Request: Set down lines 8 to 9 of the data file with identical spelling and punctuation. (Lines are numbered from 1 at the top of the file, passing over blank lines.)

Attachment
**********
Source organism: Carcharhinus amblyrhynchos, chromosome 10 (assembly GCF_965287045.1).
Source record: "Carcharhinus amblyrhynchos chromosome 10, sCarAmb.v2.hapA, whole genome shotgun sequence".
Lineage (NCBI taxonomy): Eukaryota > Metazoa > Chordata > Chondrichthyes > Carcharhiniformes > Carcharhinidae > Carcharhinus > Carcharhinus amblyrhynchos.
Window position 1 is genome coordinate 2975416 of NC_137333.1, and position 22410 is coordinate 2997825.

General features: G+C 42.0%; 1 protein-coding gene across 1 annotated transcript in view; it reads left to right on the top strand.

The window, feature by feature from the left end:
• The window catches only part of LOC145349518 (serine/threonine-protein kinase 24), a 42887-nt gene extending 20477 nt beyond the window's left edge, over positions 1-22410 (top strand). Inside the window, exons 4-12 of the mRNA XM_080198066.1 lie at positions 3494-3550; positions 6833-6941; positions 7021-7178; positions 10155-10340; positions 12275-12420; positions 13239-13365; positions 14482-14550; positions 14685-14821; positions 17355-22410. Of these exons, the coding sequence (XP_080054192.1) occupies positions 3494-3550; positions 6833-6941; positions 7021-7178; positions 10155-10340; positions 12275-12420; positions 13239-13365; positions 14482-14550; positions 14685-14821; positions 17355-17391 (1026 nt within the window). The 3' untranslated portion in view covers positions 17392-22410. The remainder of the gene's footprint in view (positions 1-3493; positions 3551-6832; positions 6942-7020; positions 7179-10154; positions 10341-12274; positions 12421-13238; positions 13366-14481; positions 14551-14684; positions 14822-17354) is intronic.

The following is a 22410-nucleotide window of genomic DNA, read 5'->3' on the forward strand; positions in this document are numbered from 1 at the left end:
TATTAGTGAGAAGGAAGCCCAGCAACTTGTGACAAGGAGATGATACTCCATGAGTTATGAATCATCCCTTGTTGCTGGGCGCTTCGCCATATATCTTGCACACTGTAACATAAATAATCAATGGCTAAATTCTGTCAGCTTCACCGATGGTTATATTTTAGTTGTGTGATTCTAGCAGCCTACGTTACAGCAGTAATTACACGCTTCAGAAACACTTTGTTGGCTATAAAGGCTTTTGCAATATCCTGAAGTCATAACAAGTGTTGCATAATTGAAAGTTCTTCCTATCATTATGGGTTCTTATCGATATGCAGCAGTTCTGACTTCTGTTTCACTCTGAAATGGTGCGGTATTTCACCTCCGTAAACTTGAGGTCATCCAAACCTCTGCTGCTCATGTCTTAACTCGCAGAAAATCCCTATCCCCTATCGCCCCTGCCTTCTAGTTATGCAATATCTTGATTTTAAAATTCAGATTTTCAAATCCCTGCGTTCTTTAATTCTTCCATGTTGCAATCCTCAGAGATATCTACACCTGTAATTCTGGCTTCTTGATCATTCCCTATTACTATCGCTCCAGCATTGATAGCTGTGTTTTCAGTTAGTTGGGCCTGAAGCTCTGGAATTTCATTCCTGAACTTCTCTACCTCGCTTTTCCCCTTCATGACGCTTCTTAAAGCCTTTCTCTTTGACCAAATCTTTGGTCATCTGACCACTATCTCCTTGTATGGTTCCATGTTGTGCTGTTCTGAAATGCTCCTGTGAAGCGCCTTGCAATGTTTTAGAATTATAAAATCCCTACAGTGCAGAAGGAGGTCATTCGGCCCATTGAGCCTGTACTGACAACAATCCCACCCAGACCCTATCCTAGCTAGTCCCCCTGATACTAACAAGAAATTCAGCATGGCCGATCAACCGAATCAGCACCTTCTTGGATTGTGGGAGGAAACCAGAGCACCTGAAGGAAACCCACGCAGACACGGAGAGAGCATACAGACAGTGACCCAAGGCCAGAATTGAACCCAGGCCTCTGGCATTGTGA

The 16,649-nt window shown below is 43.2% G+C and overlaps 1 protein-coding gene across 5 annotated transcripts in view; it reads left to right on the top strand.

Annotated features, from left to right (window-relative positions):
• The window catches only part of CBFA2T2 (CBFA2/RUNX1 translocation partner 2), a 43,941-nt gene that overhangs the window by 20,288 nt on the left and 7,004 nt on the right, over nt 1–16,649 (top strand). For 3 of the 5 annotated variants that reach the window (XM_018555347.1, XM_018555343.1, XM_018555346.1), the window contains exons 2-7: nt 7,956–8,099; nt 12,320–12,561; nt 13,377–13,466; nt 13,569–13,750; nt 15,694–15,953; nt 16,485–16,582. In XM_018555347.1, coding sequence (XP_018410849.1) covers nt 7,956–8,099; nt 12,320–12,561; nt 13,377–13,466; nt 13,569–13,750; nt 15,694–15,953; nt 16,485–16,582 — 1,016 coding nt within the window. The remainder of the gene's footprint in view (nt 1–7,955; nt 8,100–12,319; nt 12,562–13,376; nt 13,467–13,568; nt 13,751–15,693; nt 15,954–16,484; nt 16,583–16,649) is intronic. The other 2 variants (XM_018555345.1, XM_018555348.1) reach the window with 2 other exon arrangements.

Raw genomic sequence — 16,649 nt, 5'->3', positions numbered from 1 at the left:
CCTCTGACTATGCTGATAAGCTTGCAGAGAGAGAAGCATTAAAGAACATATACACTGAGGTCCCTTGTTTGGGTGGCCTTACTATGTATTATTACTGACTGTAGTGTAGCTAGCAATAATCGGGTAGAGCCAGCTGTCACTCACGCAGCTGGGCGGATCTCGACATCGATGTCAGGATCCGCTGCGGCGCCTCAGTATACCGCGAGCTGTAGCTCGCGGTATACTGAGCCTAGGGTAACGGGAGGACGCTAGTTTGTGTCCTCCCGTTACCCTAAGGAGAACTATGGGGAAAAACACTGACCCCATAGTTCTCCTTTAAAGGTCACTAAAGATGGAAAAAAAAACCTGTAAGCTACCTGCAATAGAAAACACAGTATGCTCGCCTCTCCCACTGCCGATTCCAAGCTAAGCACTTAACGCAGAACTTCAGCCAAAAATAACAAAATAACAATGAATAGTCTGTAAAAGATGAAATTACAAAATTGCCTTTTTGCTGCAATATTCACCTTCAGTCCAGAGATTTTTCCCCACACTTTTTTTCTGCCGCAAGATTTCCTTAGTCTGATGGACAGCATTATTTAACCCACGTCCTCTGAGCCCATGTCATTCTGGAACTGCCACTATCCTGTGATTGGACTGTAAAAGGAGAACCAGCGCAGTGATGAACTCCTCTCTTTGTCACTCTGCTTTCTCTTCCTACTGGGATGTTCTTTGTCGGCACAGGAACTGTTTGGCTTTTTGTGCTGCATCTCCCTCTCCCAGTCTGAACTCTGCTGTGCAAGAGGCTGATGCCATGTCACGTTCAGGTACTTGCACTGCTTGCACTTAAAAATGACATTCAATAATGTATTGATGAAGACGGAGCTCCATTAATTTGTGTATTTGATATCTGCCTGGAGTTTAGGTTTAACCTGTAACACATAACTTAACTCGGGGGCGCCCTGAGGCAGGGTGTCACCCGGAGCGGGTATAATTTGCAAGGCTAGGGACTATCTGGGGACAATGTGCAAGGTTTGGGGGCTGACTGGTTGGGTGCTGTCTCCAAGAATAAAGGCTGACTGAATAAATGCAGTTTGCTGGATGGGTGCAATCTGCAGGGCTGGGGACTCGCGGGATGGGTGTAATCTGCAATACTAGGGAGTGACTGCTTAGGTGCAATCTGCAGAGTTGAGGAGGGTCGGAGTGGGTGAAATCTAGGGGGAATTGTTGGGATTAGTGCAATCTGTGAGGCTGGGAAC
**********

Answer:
The following is a 22410-nucleotide window of genomic DNA, read 5'->3' on the forward strand; positions in this document are numbered from 1 at the left end:
TATTAGTGAGAAGGAAGCCCAGCAACTTGTGACAAGGAGATGATACTCCATGAGTTATGAATCATCCCTTGTTGCTGGGCGCTTCGCCATATATCTTGCACACTGTAACATAAATAATCAATGGCTAAATTCTGTCAGCTTCACCGATGGTTATATTTTAGTTGTGTGATTCTAGCAGCCTACGTTACAGCAGTAATTACACGCTTCAGAAACACTTTGTTGGCTATAAAGGCTTTTGCAATATCCTGAAGTCATAACAAGTGTTGCATAATTGAAAGTTCTTCCTATCATTATGGGTTCTTATCGATATGCAGCAGTTCTGACTTCTGTTTCACTCTGAAATGGTGCGGTATTTCACCTCCGTAAACTTGAGGTCATCCAAACCTCTGCTGCTCATGTCTTAACTCGCAGAAAATCCCTATCCCCTATCGCCCCTGCCTTCTAGTTATGCAATATCTTGATTTTAAAATTCAGATTTTCAAATCCCTGCGTTCTTTAATTCTTCCATGTTGCAATCCTCAGAGATATCTACACCTGTAATTCTGGCTTCTTGATCATTCCCTATTACTATCGCTCCAGCATTGATAGCTGTGTTTTCAGTTAGTTGGGCCTGAAGCTCTGGAATTTCATTCCTGAACTTCTCTACCTCGCTTTTCCCCTTCATGACGCTTCTTAAAGCCTTTCTCTTTGACCAAATCTTTGGTCATCTGACCACTATCTCCTTGTATGGTTCCATGTTGTGCTGTTCTGAAATGCTCCTGTGAAGCGCCTTGCAATGTTTTAGAATTATAAAATCCCTACAGTGCAGAAGGAGGTCATTCGGCCCATTGAGCCTGTACTGACAACAATCCCACCCAGACCCTATCCTAGCTAGTCCCCCTGATACTAACAAGAAATTCAGCATGGCCGATCAACCGAATCAGCACCTTCTTGGATTGTGGGAGGAAACCAGAGCACCTGAAGGAAACCCACGCAGACACGGAGAGAGCATACAGACAGTGACCCAAGGCCAGAATTGAACCCAGGCCTCTGGCATTGTGA